Policies (or lack thereof) have consequences
From the email inbox:
Writing in response to “Pittsburgh’s costly and counterproductive sick leave law” (Policy Brief Vol. 17, No. 27), a local business offered its insight into the cost of the mandatory law recently upheld by the Pennsylvania Supreme Court.
“We are a (business) in the city with 25 employees. A quick math calculation – 8 hours x $25 = $200 per day x 5 days = $1,000 per employee x 25 employees = $25,000.
“We currently provide a very good UPMC medical policy to all employees and their families. The company pays 75 percent; the employee 25 percent.
“There are two family owned (businesses of our type) within the city; the remaining … are in outlying communities without this burdensome cost.
“If we could move our facility out of the city, we would be gone tomorrow.
“Is there no way to fight this??
“In addition, several of the companies with home offices located outside Allegheny County do not charge the RAD (the Regional Asset District piggyback sales tax) on the (product) delivered into Allegheny County. In some cases, they break the product into material plus delivery. No tax is charged on the delivery portion.”
Well, and as the Policy Brief noted, the only way to fight this latest in a long line of government-ordered, marketplace-perverting diktats is to hope the Pennsylvania Legislature amends the home rule charter law to disallow any municipalities from enacting regulations not expressly permitted by the state.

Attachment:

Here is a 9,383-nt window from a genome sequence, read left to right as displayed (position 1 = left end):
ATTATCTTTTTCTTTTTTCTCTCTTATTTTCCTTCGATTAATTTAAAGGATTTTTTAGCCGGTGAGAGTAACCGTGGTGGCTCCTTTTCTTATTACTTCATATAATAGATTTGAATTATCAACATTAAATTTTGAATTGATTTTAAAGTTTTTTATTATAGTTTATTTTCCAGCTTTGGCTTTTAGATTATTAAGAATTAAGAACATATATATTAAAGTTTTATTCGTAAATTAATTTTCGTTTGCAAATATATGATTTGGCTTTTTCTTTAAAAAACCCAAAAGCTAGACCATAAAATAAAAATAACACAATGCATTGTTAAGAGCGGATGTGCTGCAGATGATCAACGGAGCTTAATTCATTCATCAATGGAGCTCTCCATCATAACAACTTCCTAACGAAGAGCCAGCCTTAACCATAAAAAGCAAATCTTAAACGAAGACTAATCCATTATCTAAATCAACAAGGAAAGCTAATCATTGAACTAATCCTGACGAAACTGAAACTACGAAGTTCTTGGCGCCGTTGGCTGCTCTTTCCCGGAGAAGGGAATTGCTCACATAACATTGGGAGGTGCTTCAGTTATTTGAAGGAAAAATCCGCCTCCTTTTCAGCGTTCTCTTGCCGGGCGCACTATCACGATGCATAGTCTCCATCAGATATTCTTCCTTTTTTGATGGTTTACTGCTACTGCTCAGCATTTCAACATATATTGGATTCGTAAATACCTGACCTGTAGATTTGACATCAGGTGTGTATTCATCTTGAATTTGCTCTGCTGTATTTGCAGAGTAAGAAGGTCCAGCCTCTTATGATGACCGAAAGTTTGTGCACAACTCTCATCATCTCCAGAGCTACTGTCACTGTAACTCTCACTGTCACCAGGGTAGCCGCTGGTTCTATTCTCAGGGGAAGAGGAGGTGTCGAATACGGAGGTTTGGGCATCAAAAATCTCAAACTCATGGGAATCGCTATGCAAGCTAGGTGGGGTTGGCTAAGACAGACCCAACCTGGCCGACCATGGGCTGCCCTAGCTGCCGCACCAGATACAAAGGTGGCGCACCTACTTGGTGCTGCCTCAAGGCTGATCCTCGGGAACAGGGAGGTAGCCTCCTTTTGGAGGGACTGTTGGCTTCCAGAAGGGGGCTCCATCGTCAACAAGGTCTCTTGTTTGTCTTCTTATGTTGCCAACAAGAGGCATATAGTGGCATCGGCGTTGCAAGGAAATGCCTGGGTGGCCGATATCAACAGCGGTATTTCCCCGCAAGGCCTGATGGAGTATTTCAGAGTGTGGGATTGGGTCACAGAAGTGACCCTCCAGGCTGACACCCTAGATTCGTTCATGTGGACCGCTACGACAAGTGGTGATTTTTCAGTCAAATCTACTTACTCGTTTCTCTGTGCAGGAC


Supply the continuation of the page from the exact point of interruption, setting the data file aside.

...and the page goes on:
Whether state legislators will act remains to be seen.
The Pittsburgh-Allegheny County Sports & Exhibition Authority (SEA) is back in the news on two fronts. And each raises serious questions about how the SEA does business.
The SEA, which, on behalf of the public, owns not only the three professional sports complexes but also the David L. Lawrence Convention Center, had to scramble this past week when it was revealed that its controller has been charged with stealing more than $300,000 from a prior employer.
The Post-Gazette reported that Sharon J. Mink, 43, of Penn Hills, is accused of taking the money from a specialty insurance broker and using the money for, among other things, a Caribbean vacation.
Officials stress that Mink’s alleged crimes – theft, receiving stolen property and forgery – have nothing to do with the SEA. That said, the authority placed Mink on unpaid leave and has brought in the auditors to make sure nothing is amiss in its shop.
That, of course, is a prudent move. But it raises two other questions: How well was Mink vetted prior to her February 2017 hiring, the same month Mink left the insurance brokerage? And when was the SEA tipped off by her old company of the alleged crime?
Also this month, the SEA announced it will spend about $1.9 million to replace roofs at the convention center, roofs that have leaked habitually since its 2003 opening.
The SEA won a $1.86 million settlement in 2011 to repair some of the leaks, the P-G recounts, which also notes there’s been no resolution as to how to fix leaks through cables used to support the center.
And that raises still another question for the SEA: How well was the original design vetted? Sixteen years of chronic leaks suggests not very well.
Why is it that sound public policy and due diligence too often diverge?
Colin McNickle is communications and marketing director at the Allegheny Institute (email@example.com).